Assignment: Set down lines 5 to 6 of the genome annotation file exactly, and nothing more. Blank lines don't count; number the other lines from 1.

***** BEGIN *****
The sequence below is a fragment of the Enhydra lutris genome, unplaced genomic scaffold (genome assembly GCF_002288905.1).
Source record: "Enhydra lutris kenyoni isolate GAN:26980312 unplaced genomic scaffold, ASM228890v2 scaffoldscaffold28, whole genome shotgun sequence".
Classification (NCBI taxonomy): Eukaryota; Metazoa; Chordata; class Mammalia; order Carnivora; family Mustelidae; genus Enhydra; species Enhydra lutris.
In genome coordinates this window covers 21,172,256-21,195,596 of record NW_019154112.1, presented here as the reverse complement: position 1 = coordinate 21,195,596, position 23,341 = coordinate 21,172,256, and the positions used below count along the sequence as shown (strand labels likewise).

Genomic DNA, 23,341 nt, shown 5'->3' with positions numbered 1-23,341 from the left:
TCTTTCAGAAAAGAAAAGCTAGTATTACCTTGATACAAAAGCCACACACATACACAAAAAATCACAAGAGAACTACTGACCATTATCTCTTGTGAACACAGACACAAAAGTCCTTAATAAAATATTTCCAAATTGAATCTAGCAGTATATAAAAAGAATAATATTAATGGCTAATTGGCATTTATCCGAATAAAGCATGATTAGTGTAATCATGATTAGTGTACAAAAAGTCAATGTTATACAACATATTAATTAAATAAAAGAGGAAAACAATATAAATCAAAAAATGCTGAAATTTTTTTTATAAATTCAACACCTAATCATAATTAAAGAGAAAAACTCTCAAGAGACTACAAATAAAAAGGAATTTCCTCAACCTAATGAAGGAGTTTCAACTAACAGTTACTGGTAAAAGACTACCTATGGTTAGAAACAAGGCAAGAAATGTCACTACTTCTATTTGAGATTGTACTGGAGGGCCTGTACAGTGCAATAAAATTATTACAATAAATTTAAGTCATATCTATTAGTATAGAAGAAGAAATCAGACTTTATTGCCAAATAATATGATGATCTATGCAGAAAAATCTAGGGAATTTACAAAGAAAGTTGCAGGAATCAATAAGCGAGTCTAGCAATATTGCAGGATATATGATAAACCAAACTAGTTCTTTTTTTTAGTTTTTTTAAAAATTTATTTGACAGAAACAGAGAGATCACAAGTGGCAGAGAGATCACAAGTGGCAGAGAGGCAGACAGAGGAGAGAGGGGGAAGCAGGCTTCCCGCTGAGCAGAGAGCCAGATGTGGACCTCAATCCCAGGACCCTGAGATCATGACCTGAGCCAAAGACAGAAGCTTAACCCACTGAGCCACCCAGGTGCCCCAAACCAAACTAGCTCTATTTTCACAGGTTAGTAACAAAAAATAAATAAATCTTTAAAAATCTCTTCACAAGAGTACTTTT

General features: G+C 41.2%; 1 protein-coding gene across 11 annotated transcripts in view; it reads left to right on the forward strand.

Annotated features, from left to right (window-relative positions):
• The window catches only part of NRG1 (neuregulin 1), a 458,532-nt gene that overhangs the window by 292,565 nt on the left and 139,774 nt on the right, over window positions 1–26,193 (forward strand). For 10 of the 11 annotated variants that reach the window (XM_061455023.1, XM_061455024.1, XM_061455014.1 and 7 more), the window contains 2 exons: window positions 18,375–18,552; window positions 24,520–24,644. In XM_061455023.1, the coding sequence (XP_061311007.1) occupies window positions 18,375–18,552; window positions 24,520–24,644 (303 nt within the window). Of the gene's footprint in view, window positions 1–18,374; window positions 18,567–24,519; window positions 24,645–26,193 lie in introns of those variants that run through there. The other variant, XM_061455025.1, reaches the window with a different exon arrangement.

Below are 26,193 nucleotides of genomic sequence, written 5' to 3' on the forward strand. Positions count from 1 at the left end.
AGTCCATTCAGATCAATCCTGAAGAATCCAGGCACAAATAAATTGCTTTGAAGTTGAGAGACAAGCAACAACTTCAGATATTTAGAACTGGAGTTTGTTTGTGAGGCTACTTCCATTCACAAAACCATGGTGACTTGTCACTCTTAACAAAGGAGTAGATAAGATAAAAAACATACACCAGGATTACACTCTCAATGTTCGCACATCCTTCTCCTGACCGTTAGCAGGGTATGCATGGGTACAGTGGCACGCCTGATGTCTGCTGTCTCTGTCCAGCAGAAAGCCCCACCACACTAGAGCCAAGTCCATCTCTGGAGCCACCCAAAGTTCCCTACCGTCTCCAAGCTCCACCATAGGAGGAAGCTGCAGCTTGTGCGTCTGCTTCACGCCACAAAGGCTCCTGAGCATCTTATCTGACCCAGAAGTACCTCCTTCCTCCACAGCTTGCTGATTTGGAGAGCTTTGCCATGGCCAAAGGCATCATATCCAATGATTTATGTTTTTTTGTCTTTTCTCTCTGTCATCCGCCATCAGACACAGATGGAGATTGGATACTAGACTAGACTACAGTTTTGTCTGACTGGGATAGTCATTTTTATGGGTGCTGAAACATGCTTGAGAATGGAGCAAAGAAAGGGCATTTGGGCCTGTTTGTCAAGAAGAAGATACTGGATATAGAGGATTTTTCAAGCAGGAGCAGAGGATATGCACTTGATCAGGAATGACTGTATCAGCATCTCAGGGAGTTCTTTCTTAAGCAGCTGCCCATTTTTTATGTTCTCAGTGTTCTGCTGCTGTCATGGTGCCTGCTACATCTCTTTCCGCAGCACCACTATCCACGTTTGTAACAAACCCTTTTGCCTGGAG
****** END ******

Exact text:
Genomic DNA, 23,341 nt, shown 5'->3' with positions numbered 1-23,341 from the left:
TCTTTCAGAAAAGAAAAGCTAGTATTACCTTGATACAAAAGCCACACACATACACAAAAAATCACAAGAGAACTACTGACCATTATCTCTTGTGAACACAGACACAAAAGTCCTTAATAAAATATTTCCAAATTGAATCTAGCAGTATATAAAAAGAATAATATTAATGGCTAATTGGCATTTATCCGAATAAAGCATGATTAGTGTAATCATGATTAGTGTACAAAAAGTCAATGTTATACAACATATTAATTAAATAAAAGAGGAAAACAATATAAATCAAAAAATGCTGAAATTTTTTTTATAAATTCAACACCTAATCATAATTAAAGAGAAAAACTCTCAAGAGACTACAAATAAAAAGGAATTTCCTCAACCTAATGAAGGAGTTTCAACTAACAGTTACTGGTAAAAGACTACCTATGGTTAGAAACAAGGCAAGAAATGTCACTACTTCTATTTGAGATTGTACTGGAGGGCCTGTACAGTGCAATAAAATTATTACAATAAATTTAAGTCATATCTATTAGTATAGAAGAAGAAATCAGACTTTATTGCCAAATAATATGATGATCTATGCAGAAAAATCTAGGGAATTTACAAAGAAAGTTGCAGGAATCAATAAGCGAGTCTAGCAATATTGCAGGATATATGATAAACCAAACTAGTTCTTTTTTTTAGTTTTTTTAAAAATTTATTTGACAGAAACAGAGAGATCACAAGTGGCAGAGAGATCACAAGTGGCAGAGAGGCAGACAGAGGAGAGAGGGGGAAGCAGGCTTCCCGCTGAGCAGAGAGCCAGATGTGGACCTCAATCCCAGGACCCTGAGATCATGACCTGAGCCAAAGACAGAAGCTTAACCCACTGAGCCACCCAGGTGCCCCAAACCAAACTAGCTCTATTTTCACAGGTTAGTAACAAAAAATAAATAAATCTTTAAAAATCTCTTCACAAGAGTACTTTT